I didn't watch the movie before we started filming, because I liked the script and I wanted to approach it from a fresh perspective as opposed to trying to look at what Rob Lowe did and please those people who saw the '86 film. I still haven't watched it. What am I going to gain from it? I think what Edward Zwick and Rob Lowe and Demi Moore did was for their generation. They did it according to what was contemporary in '86, but the world has changed drastically. The internet has just changed everything, and so to me this About Last Night is based on what's happening right now in 2014.

On making it funny

ME: Kevin and I took our chemistry in this movie to another level. And I think where that stems from is, you’ve got two guys who know their lane. If I try to compete with Kev on the funny, it would be glaringly obvious. What I find works with a comedian of his caliber - and I kind of learned this on Barbershop with Cedric the Entertainer - is you've got to set them up. If you start improvising or riffing, it's all about setting up someone like that to succeed. I generally just kind of throw the ball and he dunks it. Every now and again if we go back-and-forth, I might say something that makes him laugh, but nine times out of ten he's going to be the one to crack me up. 

JB: If you're playing the straight guy that's a skill in itself, keeping a straight face and keeping engaged in the scene. With Kevin and also with Regina, because Regina is no joke. Totally underrated. So the two of them together, it was very hard because I wanted to crack up the entire time.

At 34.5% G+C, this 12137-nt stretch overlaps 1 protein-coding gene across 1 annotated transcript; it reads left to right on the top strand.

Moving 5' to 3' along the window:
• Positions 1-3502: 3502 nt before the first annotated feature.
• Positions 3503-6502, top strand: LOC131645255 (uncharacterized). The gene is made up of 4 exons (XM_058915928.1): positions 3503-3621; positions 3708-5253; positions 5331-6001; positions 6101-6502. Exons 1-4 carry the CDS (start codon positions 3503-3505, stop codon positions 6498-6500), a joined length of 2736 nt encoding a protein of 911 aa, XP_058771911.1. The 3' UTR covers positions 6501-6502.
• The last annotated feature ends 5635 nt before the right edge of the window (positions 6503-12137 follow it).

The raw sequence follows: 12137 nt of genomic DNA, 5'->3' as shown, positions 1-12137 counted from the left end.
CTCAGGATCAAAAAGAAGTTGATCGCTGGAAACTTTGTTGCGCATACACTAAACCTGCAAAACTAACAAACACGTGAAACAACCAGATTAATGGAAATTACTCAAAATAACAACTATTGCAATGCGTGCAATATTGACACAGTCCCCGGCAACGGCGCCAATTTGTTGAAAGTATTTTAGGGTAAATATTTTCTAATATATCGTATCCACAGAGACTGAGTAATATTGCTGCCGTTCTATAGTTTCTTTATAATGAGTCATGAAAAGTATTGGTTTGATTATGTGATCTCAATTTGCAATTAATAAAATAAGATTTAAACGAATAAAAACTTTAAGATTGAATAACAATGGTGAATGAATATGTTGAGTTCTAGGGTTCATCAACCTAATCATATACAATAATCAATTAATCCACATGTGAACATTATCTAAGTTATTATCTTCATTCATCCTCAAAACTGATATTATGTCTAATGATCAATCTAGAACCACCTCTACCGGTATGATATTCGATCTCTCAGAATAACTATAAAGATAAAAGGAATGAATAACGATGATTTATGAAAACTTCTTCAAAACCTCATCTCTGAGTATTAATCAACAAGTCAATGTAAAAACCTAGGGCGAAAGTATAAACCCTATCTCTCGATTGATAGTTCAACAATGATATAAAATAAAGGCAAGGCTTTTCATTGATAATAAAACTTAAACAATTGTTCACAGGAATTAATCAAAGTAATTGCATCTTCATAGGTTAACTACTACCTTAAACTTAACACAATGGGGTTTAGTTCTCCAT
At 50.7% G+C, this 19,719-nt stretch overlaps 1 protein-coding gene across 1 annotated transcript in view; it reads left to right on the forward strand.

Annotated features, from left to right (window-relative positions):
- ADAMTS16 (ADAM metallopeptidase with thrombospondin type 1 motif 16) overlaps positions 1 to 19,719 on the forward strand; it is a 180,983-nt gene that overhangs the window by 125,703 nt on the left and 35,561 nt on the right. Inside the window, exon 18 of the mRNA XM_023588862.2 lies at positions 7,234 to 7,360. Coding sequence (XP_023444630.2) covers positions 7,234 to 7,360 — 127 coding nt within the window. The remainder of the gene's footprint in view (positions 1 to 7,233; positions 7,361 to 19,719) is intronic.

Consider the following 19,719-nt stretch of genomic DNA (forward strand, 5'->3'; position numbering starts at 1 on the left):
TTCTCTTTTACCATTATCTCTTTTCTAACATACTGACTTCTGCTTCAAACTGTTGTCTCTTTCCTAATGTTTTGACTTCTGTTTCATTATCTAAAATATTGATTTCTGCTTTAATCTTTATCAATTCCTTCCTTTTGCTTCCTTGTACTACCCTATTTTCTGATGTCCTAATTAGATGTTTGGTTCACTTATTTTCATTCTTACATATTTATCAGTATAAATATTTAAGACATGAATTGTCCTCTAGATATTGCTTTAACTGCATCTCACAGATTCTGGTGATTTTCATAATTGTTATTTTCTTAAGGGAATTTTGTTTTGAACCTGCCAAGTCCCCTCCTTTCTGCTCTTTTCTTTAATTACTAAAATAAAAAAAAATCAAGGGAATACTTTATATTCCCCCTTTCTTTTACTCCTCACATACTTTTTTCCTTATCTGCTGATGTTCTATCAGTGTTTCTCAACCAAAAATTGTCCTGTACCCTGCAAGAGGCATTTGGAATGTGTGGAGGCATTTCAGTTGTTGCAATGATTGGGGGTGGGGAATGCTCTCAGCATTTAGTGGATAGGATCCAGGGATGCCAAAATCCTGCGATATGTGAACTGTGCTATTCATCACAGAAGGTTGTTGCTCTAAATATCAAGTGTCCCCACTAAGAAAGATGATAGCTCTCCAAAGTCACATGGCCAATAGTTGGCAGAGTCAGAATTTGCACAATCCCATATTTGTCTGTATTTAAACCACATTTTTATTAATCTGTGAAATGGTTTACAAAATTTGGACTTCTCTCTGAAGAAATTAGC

RH: We didn't know that we were going to have that kind of chemistry. The first day we shot all the love scenes, so all of that stuff was just done on the spot. Kevin's reaction to the hits [in the trailer], it was all improv. What's great about working with someone like Kevin is that he’s so amazingly talented and he wants you to shine too. He's not someone that feels the need to be the only one. And because we know each other, the great thing is, I was comfortable. 

JB: I haven't done many comedies, but when I did Welcome Home Roscoe Jenkins it was that same kind of thing because there was Mo'Nique and Martin [Lawrence] and Cedric [the Entertainer] and Mike Epps. So keeping straight-faced in the face of that I think, kind of prepared me for the Kevin and Regina show.